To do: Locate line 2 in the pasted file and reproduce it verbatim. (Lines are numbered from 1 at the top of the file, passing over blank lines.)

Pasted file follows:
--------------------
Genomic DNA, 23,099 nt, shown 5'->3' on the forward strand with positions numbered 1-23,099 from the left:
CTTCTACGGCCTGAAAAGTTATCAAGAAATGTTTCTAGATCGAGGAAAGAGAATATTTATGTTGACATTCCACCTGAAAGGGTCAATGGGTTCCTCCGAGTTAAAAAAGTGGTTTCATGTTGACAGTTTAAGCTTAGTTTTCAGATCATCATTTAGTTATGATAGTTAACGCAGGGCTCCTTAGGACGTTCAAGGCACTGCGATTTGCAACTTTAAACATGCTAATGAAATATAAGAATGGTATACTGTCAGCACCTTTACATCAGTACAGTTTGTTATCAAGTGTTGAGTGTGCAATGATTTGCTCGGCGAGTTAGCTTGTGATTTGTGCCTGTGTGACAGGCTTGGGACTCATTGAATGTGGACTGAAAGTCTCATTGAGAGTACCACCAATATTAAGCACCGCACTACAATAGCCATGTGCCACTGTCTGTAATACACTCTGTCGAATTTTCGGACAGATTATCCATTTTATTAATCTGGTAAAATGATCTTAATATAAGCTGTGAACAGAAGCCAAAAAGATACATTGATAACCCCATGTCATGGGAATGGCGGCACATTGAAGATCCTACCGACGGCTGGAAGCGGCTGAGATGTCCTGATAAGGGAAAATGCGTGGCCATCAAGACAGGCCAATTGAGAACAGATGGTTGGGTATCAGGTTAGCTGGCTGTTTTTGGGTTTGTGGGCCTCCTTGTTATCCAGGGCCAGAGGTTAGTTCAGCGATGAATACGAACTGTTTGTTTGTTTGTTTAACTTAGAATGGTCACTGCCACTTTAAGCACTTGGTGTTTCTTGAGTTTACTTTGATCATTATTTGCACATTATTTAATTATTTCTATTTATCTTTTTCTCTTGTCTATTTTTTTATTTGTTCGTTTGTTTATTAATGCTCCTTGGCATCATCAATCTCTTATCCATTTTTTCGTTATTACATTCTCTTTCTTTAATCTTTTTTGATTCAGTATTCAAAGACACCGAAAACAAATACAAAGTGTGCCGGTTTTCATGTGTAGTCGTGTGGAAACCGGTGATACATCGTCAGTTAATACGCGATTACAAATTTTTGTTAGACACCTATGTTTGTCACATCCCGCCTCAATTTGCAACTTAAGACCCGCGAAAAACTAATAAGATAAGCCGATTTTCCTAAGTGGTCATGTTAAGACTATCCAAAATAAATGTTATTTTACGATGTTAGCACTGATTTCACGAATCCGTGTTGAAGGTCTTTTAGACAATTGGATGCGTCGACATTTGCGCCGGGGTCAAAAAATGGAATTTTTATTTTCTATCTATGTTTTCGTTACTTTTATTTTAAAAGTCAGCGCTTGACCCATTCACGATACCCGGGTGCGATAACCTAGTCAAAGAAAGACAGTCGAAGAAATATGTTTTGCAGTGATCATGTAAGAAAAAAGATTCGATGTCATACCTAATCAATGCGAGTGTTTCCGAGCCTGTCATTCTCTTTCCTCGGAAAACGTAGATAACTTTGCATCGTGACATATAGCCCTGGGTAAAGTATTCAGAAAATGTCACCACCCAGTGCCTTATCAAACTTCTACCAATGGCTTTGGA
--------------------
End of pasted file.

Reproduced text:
CTTCTACGGCCTGAAAAGTTATCAAGAAATGTTTCTAGATCGAGGAAAGAGAATATTTATGTTGACATTCCACCTGAAAGGGTCAATGGGTTCCTCCGAGTTAAAAAAGTGGTTTCATGTTGACAGTTTAAGCTTAGTTTTCAGATCATCATTTAGTTATGATAGTTAACGCAGGGCTCCTTAGGACGTTCAAGGCACTGCGATTTGCAACTTTAAACATGCTAATGAAATATAAGAATGGTATACTGTCAGCACCTTTACATCAGTACAGTTTGTTATCAAGTGTTGAGTGTGCAATGATTTGCTCGGCGAGTTAGCTTGTGATTTGTGCCTGTGTGACAGGCTTGGGACTCATTGAATGTGGACTGAAAGTCTCATTGAGAGTACCACCAATATTAAGCACCGCACTACAATAGCCATGTGCCACTGTCTGTAATACACTCTGTCGAATTTTCGGACAGATTATCCATTTTATTAATCTGGTAAAATGATCTTAATATAAGCTGTGAACAGAAGCCAAAAAGATACATTGATAACCCCATGTCATGGGAATGGCGGCACATTGAAGATCCTACCGACGGCTGGAAGCGGCTGAGATGTCCTGATAAGGGAAAATGCGTGGCCATCAAGACAGGCCAATTGAGAACAGATGGTTGGGTATCAGGTTAGCTGGCTGTTTTTGGGTTTGTGGGCCTCCTTGTTATCCAGGGCCAGAGGTTAGTTCAGCGATGAATACGAACTGTTTGTTTGTTTGTTTAACTTAGAATGGTCACTGCCACTTTAAGCACTTGGTGTTTCTTGAGTTTACTTTGATCATTATTTGCACATTATTTAATTATTTCTATTTATCTTTTTCTCTTGTCTATTTTTTTATTTGTTCGTTTGTTTATTAATGCTCCTTGGCATCATCAATCTCTTATCCATTTTTTCGTTATTACATTCTCTTTCTTTAATCTTTTTTGATTCAGTATTCAAAGACACCGAAAACAAATACAAAGTGTGCCGGTTTTCATGTGTAGTCGTGTGGAAACCGGTGATACATCGTCAGTTAATACGCGATTACAAATTTTTGTTAGACACCTATGTTTGTCACATCCCGCCTCAATTTGCAACTTAAGACCCGCGAAAAACTAATAAGATAAGCCGATTTTCCTAAGTGGTCATGTTAAGACTATCCAAAATAAATGTTATTTTACGATGTTAGCACTGATTTCACGAATCCGTGTTGAAGGTCTTTTAGACAATTGGATGCGTCGACATTTGCGCCGGGGTCAAAAAATGGAATTTTTATTTTCTATCTATGTTTTCGTTACTTTTATTTTAAAAGTCAGCGCTTGACCCATTCACGATACCCGGGTGCGATAACCTAGTCAAAGAAAGACAGTCGAAGAAATATGTTTTGCAGTGATCATGTAAGAAAAAAGATTCGATGTCATACCTAATCAATGCGAGTGTTTCCGAGCCTGTCATTCTCTTTCCTCGGAAAACGTAGATAACTTTGCATCGTGACATATAGCCCTGGGTAAAGTATTCAGAAAATGTCACCACCCAGTGCCTTATCAAACTTCTACCAATGGCTTTGGA